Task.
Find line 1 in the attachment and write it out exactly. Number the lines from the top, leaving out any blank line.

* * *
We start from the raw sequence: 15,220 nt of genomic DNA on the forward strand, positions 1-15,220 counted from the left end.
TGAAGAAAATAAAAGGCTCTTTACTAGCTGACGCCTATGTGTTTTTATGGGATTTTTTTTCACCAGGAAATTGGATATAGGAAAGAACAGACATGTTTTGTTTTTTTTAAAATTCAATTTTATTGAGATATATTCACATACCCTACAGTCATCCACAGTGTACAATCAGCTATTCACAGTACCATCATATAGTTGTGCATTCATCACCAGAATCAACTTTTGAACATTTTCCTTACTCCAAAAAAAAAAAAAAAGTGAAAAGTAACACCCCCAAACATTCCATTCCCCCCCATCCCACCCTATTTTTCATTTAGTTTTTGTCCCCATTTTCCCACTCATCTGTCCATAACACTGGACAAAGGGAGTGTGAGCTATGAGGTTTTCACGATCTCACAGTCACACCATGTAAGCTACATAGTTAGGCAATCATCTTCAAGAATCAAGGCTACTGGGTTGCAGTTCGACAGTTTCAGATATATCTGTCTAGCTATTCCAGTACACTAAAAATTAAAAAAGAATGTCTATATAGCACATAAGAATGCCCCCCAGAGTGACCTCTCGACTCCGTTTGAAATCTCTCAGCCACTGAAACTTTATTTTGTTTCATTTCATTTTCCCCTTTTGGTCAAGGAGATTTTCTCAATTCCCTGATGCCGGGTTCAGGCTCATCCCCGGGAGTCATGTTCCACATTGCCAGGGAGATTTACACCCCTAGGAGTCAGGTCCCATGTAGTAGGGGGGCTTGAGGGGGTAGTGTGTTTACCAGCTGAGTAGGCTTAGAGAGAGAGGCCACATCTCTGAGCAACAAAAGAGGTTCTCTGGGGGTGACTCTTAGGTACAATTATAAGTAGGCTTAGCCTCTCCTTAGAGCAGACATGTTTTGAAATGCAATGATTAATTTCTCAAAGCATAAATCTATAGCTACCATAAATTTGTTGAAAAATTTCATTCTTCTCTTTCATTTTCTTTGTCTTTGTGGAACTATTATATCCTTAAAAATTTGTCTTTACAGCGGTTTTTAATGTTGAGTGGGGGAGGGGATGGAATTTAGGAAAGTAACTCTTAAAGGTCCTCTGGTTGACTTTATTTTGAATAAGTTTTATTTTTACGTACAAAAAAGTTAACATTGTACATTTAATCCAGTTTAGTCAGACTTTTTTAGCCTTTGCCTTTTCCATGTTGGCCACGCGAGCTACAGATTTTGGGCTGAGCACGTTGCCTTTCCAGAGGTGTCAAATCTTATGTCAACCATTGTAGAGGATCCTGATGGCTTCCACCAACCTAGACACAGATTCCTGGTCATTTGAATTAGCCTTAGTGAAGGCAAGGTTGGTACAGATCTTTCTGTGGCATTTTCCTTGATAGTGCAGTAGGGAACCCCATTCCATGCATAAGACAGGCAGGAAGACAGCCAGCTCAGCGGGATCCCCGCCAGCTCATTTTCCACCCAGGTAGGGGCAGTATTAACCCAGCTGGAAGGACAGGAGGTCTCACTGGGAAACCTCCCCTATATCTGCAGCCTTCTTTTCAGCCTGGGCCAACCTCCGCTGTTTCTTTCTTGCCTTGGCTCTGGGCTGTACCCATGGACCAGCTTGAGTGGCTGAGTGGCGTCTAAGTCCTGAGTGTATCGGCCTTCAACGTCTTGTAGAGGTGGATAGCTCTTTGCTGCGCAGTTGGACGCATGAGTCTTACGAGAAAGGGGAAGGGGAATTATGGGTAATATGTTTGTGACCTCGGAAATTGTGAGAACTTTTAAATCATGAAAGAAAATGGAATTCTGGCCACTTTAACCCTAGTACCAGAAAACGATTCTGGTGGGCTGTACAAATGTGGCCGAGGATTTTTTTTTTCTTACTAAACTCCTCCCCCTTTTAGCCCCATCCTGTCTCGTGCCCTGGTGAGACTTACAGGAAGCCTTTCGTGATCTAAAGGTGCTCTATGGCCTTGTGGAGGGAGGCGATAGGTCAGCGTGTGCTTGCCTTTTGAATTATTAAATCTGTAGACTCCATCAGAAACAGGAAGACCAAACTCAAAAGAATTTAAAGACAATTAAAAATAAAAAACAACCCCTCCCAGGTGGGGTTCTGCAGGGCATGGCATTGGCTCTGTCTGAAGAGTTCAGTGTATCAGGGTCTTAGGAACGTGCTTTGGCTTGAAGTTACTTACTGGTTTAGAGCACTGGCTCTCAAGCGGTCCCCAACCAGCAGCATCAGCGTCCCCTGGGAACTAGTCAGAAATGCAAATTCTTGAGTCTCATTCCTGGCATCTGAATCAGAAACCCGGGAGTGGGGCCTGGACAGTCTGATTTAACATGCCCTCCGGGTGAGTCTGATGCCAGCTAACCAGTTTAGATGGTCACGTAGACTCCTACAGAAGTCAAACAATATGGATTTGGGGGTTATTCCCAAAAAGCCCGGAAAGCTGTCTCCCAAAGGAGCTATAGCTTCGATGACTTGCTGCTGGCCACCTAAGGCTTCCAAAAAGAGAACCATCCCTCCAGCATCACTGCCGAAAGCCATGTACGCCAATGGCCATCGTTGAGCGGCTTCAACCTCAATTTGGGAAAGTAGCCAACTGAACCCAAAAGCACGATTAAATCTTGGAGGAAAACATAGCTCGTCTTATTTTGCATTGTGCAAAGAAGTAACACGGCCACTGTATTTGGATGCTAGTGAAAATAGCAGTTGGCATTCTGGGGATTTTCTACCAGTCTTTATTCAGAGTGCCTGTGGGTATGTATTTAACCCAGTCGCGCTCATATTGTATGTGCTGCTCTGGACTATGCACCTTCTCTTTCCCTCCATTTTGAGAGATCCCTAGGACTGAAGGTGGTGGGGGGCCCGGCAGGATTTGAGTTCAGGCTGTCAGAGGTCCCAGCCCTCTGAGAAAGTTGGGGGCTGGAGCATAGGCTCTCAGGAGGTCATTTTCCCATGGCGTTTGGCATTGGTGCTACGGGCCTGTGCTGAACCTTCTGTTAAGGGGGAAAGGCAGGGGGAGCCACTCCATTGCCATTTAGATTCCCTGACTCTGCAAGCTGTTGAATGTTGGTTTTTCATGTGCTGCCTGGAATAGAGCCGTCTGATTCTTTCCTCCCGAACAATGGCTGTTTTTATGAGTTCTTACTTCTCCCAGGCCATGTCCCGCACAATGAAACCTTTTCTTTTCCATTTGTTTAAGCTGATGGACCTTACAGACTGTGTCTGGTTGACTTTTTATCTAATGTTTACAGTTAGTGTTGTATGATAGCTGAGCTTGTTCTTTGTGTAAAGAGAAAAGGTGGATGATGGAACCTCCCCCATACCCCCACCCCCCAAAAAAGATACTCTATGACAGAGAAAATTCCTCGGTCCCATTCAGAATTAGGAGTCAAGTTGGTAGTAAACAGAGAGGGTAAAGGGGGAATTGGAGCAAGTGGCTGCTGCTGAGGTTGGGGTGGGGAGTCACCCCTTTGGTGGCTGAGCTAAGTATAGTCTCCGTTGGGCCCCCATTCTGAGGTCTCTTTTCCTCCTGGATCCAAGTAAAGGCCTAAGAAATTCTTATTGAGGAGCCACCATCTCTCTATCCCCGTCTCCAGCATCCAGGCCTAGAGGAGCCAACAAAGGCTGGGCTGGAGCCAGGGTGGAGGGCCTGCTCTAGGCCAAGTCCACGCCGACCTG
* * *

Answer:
We start from the raw sequence: 15,220 nt of genomic DNA on the forward strand, positions 1-15,220 counted from the left end.